The question of what is Facebook's true value has not yet been answered? Is it worth $38? Or $30? Or $20? JMP's Mark Harding writes that "While the valuation appears high by almost any metric, we stress that investors should not underestimate FB's highly creative management team, its large user base, the virtuous circle created by its size to attract more users, and the attractiveness of such a large user base to advertisers and companies looking to sell online services through its platform." Harding also says that his DCF model for Facebook, even under the worst assumptions, calculates a value for Facebook of $27 per share. With Facebook stock trading below that, it may be tempting to jump in and initiate a position, and for investors bullish on Facebook's future, that is probably the best move for them. But what if you would like to own Facebook stock, but are more cautious? Enter cash secured puts.
Cash secured puts allow an investor to collect premium income while obligating themselves to be assigned shares at the stated strike price anytime before expiration date, if the put holder chooses to exercise their right to sell. And with Facebook's options trading at high levels of implied volatility, there are rich premiums to be collected, depending on the expiration date selected. Selling cash secured puts on Facebook allows an investor to possibly purchase the stock at a more attractive price. However, there is a caveat. For this trade to work properly, an investor must not only want to own Facebook, but be prepared to not own it as well if their puts expire without being assigned.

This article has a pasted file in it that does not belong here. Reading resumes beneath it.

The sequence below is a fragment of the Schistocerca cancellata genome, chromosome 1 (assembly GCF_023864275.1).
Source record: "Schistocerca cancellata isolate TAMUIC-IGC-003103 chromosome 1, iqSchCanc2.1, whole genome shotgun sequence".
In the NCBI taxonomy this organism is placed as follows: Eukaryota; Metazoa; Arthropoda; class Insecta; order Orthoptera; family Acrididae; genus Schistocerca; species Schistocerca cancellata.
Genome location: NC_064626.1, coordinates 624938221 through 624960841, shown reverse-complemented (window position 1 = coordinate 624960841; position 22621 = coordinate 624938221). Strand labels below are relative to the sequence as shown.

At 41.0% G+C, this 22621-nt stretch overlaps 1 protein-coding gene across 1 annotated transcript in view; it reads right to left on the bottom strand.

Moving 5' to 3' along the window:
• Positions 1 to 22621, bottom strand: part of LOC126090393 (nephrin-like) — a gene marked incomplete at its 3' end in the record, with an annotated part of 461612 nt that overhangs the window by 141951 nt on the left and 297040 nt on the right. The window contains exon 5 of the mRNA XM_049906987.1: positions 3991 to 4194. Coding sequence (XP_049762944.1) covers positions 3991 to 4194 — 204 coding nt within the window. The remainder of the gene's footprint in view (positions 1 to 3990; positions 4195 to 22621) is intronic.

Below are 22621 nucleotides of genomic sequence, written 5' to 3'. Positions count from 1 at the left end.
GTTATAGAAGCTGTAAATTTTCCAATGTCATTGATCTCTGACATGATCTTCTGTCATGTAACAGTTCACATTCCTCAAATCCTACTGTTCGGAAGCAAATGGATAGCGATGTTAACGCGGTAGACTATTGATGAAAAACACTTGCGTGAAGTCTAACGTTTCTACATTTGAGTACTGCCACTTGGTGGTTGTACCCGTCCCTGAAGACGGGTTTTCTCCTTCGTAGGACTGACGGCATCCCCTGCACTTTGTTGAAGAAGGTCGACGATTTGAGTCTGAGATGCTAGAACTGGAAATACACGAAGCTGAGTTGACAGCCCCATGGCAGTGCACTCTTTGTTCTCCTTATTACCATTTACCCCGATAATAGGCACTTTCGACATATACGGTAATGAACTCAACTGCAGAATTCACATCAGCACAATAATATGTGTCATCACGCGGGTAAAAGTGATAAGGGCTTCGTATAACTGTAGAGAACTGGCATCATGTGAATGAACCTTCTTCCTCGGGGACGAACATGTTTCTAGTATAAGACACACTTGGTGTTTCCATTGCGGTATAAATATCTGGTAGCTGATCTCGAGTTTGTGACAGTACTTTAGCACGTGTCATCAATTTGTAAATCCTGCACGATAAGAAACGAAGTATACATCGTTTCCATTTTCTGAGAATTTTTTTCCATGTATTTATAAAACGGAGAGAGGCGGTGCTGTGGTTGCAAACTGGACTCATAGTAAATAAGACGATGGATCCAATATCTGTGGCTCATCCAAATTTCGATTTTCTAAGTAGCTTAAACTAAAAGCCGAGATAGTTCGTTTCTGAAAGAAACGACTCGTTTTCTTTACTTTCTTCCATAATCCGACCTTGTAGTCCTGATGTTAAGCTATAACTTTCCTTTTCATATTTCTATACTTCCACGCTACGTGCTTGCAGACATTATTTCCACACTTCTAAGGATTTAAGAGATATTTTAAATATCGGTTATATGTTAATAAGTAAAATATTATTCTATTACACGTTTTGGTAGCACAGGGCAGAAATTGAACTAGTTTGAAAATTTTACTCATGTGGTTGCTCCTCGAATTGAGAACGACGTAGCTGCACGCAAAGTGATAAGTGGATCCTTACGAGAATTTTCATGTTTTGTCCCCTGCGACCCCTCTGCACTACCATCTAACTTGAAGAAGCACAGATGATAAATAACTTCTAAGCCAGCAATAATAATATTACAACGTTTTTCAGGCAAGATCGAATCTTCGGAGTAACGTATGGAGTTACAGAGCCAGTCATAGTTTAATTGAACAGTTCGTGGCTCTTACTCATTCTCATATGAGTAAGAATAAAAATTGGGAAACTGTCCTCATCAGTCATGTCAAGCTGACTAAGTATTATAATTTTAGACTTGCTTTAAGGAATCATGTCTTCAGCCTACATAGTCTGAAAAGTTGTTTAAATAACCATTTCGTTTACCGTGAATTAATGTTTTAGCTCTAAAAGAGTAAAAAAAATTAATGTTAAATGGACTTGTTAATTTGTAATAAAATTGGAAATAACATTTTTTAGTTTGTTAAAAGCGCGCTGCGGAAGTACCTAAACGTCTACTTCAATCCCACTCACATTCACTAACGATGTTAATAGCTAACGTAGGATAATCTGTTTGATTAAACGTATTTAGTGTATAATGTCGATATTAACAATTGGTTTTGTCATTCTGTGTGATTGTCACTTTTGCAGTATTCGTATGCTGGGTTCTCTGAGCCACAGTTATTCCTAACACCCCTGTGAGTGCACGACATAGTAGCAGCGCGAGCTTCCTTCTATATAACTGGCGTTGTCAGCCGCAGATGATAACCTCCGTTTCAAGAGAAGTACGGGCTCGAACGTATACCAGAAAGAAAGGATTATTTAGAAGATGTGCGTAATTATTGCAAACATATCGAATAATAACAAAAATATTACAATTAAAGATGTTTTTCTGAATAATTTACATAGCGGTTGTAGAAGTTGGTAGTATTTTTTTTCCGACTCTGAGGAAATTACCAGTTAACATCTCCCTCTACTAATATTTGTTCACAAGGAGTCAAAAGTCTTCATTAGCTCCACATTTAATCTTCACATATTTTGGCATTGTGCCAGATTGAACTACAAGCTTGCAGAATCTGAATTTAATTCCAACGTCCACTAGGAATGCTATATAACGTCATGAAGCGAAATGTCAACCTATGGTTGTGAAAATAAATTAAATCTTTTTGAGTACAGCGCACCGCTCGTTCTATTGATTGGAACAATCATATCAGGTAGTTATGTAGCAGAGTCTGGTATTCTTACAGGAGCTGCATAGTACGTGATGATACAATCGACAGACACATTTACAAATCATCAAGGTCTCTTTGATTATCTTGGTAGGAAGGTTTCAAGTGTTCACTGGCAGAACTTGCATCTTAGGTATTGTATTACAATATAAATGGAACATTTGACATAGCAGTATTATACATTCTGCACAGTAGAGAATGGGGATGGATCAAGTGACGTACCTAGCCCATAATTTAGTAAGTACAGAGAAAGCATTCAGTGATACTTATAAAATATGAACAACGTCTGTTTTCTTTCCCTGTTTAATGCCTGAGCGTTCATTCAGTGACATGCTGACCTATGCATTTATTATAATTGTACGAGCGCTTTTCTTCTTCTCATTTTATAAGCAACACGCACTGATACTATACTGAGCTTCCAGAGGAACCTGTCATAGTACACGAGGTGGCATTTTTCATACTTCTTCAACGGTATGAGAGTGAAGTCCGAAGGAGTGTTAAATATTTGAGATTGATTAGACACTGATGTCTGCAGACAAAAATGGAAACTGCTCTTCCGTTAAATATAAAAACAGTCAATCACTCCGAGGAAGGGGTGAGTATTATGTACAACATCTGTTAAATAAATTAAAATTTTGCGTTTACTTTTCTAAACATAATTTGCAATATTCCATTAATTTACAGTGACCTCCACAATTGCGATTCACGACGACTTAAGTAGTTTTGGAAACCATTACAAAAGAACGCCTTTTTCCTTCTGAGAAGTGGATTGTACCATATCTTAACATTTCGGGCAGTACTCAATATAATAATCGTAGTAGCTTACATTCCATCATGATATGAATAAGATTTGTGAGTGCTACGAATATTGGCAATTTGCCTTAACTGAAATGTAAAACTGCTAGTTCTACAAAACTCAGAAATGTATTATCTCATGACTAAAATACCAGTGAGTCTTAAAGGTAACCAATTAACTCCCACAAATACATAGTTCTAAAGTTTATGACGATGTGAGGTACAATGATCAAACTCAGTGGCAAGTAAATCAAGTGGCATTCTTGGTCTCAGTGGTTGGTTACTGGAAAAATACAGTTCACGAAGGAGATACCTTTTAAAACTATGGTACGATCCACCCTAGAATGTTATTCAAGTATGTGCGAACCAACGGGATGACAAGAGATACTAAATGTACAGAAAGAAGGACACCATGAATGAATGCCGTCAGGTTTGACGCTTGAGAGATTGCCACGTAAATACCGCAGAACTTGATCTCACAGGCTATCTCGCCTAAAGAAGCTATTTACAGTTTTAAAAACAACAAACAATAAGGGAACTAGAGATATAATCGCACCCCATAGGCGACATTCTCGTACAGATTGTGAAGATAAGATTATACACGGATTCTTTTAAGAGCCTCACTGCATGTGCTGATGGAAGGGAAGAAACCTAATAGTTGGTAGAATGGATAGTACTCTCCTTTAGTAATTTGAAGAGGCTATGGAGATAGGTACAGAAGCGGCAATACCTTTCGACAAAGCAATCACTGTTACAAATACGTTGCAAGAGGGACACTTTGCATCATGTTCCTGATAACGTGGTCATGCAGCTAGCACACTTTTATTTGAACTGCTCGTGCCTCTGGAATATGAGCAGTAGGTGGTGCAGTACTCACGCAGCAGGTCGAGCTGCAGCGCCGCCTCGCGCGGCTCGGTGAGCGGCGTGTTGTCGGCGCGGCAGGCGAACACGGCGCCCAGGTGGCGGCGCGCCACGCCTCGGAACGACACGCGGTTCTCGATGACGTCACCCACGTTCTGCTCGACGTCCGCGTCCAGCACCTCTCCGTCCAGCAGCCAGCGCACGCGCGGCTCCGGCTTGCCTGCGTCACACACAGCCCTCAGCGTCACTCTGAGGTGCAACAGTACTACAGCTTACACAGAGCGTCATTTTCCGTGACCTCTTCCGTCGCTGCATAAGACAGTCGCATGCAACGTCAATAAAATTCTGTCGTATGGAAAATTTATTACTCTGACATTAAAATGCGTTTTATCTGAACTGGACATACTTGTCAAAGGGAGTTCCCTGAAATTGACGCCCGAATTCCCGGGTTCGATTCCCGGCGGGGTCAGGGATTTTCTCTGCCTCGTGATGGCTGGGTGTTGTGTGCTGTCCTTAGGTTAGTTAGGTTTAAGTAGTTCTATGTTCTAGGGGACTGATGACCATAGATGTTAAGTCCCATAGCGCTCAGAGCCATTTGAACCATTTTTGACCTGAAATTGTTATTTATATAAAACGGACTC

This trade can be executed with a variety of different strike prices and expiration dates. We have picked the one that in our opinion, strikes a balance between premium income and time commitment: the September 22, $20 put, which can be sold for $1.05 as of this writing. If Facebook stays above $20 per share until September 22, this put will expire worthless, and investors will be able to keep the premium. But should it fall below 20, the stock will be assigned at a net purchase price of $18.95.